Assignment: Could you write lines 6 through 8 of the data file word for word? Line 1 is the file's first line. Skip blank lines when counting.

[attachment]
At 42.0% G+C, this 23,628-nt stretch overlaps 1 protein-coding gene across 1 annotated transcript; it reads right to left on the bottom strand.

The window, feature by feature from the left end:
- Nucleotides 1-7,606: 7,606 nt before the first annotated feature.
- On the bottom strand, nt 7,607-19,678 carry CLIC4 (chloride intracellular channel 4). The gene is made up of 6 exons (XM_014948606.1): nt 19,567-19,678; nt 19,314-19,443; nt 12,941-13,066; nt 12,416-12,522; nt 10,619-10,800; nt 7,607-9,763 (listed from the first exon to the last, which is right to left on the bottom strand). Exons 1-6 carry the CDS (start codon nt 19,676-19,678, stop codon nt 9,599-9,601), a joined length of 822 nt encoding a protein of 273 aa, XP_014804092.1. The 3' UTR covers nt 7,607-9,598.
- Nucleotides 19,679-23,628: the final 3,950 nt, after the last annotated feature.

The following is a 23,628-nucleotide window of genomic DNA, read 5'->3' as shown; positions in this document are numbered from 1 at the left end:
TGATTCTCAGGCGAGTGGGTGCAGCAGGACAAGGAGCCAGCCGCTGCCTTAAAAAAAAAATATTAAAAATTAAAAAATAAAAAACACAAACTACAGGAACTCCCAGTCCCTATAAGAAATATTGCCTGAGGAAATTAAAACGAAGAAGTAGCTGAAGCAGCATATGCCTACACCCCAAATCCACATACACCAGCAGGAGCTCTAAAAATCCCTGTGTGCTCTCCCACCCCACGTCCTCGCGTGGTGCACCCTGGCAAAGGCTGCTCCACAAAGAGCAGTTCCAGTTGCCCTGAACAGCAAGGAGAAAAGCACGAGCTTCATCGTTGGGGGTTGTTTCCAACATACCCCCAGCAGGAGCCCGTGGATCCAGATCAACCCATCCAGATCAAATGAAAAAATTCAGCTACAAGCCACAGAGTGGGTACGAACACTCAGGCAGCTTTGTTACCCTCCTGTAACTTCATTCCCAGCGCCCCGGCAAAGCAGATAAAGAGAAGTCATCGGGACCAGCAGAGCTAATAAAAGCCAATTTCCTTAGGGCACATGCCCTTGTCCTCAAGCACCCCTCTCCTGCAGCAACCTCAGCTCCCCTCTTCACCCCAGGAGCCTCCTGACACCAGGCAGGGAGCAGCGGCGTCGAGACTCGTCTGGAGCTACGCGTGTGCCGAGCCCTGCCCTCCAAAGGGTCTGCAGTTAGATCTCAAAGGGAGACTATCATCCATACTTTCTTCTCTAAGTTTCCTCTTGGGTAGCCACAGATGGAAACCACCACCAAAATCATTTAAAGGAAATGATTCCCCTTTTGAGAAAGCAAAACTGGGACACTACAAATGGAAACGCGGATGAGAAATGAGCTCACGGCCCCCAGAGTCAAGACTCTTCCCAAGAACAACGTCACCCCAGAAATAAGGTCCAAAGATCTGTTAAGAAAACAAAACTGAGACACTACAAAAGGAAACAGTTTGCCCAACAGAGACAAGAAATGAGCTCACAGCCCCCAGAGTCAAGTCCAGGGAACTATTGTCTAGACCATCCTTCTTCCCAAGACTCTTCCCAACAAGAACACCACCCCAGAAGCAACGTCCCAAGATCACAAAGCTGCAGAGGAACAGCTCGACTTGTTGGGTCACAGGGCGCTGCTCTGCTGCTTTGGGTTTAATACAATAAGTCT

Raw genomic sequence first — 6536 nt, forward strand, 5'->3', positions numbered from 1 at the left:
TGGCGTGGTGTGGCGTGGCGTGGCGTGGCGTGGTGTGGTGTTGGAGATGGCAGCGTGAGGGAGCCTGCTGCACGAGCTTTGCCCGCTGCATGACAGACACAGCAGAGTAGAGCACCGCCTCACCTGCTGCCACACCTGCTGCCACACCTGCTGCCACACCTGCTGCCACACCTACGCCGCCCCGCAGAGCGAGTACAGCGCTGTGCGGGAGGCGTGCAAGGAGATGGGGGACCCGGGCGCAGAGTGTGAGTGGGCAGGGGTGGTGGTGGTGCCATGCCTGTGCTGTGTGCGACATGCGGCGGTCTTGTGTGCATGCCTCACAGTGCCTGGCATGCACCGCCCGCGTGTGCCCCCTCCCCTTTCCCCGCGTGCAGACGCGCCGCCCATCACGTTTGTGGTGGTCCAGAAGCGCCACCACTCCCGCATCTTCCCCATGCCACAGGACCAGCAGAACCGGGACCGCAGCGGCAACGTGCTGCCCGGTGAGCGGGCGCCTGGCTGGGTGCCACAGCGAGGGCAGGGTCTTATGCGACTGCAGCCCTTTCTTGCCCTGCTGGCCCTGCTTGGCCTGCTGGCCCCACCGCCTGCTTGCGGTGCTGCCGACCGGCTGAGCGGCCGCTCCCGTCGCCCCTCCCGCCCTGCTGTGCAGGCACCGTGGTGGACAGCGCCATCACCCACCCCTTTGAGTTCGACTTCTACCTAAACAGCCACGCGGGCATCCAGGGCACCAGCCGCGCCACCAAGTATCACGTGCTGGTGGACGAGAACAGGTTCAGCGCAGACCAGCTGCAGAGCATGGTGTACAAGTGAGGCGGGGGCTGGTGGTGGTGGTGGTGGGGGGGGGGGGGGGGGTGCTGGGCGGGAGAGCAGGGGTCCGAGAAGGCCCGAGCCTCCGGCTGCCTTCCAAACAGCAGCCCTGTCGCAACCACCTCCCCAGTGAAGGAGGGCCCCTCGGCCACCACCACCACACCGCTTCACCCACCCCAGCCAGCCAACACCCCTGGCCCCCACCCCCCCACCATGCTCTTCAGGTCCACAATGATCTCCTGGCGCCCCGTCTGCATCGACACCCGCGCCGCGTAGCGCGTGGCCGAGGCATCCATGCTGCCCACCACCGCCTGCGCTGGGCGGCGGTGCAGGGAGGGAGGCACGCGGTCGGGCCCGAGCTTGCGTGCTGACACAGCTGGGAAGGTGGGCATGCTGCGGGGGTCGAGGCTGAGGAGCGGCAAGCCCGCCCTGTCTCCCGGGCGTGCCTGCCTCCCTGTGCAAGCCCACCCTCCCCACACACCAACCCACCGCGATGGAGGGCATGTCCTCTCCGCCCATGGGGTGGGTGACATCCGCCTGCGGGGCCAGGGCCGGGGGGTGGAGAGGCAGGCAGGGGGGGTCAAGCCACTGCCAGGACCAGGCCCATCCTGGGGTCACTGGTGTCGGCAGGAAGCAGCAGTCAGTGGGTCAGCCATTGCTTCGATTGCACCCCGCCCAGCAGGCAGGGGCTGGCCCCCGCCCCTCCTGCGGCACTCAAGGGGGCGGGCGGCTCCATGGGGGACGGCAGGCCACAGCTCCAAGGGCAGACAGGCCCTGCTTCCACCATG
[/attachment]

The following is a 23,628-nucleotide window of genomic DNA, read 5'->3' as shown; positions in this document are numbered from 1 at the left end:
TGATTCTCAGGCGAGTGGGTGCAGCAGGACAAGGAGCCAGCCGCTGCCTTAAAAAAAAAATATTAAAAATTAAAAAATAAAAAACACAAACTACAGGAACTCCCAGTCCCTATAAGAAATATTGCCTGAGGAAATTAAAACGAAGAAGTAGCTGAAGCAGCATATGCCTACACCCCAAATCCACATACACCAGCAGGAGCTCTAAAAATCCCTGTGTGCTCTCCCACCCCACGTCCTCGCGTGGTGCACCCTGGCAAAGGCTGCTCCACAAAGAGCAGTTCCAGTTGCCCTGAACAGCAAGGAGAAAAGCACGAGCTTCATCGTTGGGGGTTGTTTCCAACATACCCCCAGCAGGAGCCCGTGGATCCAGATCAACCCATCCAGATCAAATGAAAAAATTCAGCTACAAGCCACAGAGTGGGTACGAACACTCAGGCAGCTTTGTTACCCTCCTGTAACTTCATTCCCAGCGCCCCGGCAAAGCAGATAAAGAGAAGTCATCGGGACCAGCAGAGCTAATAAAAGCCAATTTCCTTAGGGCACATGCCCTTGTCCTCAAGCACCCCTCTCCTGCAGCAACCTCAGCTCCCCTCTTCACCCCAGGAGCCTCCTGACACCAGGCAGGGAGCAGCGGCGTCGAGACTCGTCTGGAGCTACGCGTGTGCCGAGCCCTGCCCTCCAAAGGGTCTGCAGTTAGATCTCAAAGGGAGACTATCATCCATACTTTCTTCTCTAAGTTTCCTCTTGGGTAGCCACAGATGGAAACCACCACCAAAATCATTTAAAGGAAATGATTCCCCTTTTGAGAAAGCAAAACTGGGACACTACAAATGGAAACGCGGATGAGAAATGAGCTCACGGCCCCCAGAGTCAAGACTCTTCCCAAGAACAACGTCACCCCAGAAATAAGGTCCAAAGATCTGTTAAGAAAACAAAACTGAGACACTACAAAAGGAAACAGTTTGCCCAACAGAGACAAGAAATGAGCTCACAGCCCCCAGAGTCAAGTCCAGGGAACTATTGTCTAGACCATCCTTCTTCCCAAGACTCTTCCCAACAAGAACACCACCCCAGAAGCAACGTCCCAAGATCACAAAGCTGCAGAGGAACAGCTCGACTTGTTGGGTCACAGGGCGCTGCTCTGCTGCTTTGGGTTTAATACAATAAGTCT

Raw genomic sequence first — 6536 nt, forward strand, 5'->3', positions numbered from 1 at the left: